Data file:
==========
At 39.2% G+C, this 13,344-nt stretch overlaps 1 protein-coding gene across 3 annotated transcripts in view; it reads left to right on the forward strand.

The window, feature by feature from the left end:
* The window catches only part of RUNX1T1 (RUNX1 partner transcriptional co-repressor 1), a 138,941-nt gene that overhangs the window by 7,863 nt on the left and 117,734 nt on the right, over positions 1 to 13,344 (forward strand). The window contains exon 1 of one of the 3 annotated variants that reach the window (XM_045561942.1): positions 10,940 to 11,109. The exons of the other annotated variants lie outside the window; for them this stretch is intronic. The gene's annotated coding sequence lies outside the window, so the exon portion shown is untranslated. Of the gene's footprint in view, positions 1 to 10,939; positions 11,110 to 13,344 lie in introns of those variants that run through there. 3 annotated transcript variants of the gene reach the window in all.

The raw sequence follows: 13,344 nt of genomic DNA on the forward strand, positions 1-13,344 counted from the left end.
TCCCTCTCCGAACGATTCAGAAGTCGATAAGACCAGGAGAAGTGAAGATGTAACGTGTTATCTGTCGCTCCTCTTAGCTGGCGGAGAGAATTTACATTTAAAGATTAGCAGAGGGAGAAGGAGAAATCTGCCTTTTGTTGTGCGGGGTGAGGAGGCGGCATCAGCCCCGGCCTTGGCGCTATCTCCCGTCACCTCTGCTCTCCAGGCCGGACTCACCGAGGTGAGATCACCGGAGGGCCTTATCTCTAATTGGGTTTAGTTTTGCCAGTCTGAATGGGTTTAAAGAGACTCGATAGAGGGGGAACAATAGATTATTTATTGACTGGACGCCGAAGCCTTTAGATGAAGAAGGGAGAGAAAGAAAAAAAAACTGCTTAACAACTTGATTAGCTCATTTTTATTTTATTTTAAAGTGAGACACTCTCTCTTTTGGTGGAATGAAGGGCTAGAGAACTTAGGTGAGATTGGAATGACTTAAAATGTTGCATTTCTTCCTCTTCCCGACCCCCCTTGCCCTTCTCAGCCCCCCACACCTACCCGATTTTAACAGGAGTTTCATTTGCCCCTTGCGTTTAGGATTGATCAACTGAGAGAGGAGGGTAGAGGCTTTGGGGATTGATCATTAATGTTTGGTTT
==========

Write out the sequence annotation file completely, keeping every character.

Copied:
At 39.2% G+C, this 13,344-nt stretch overlaps 1 protein-coding gene across 3 annotated transcripts in view; it reads left to right on the forward strand.

The window, feature by feature from the left end:
* The window catches only part of RUNX1T1 (RUNX1 partner transcriptional co-repressor 1), a 138,941-nt gene that overhangs the window by 7,863 nt on the left and 117,734 nt on the right, over positions 1 to 13,344 (forward strand). The window contains exon 1 of one of the 3 annotated variants that reach the window (XM_045561942.1): positions 10,940 to 11,109. The exons of the other annotated variants lie outside the window; for them this stretch is intronic. The gene's annotated coding sequence lies outside the window, so the exon portion shown is untranslated. Of the gene's footprint in view, positions 1 to 10,939; positions 11,110 to 13,344 lie in introns of those variants that run through there. 3 annotated transcript variants of the gene reach the window in all.

The raw sequence follows: 13,344 nt of genomic DNA on the forward strand, positions 1-13,344 counted from the left end.
TCCCTCTCCGAACGATTCAGAAGTCGATAAGACCAGGAGAAGTGAAGATGTAACGTGTTATCTGTCGCTCCTCTTAGCTGGCGGAGAGAATTTACATTTAAAGATTAGCAGAGGGAGAAGGAGAAATCTGCCTTTTGTTGTGCGGGGTGAGGAGGCGGCATCAGCCCCGGCCTTGGCGCTATCTCCCGTCACCTCTGCTCTCCAGGCCGGACTCACCGAGGTGAGATCACCGGAGGGCCTTATCTCTAATTGGGTTTAGTTTTGCCAGTCTGAATGGGTTTAAAGAGACTCGATAGAGGGGGAACAATAGATTATTTATTGACTGGACGCCGAAGCCTTTAGATGAAGAAGGGAGAGAAAGAAAAAAAAACTGCTTAACAACTTGATTAGCTCATTTTTATTTTATTTTAAAGTGAGACACTCTCTCTTTTGGTGGAATGAAGGGCTAGAGAACTTAGGTGAGATTGGAATGACTTAAAATGTTGCATTTCTTCCTCTTCCCGACCCCCCTTGCCCTTCTCAGCCCCCCACACCTACCCGATTTTAACAGGAGTTTCATTTGCCCCTTGCGTTTAGGATTGATCAACTGAGAGAGGAGGGTAGAGGCTTTGGGGATTGATCATTAATGTTTGGTTT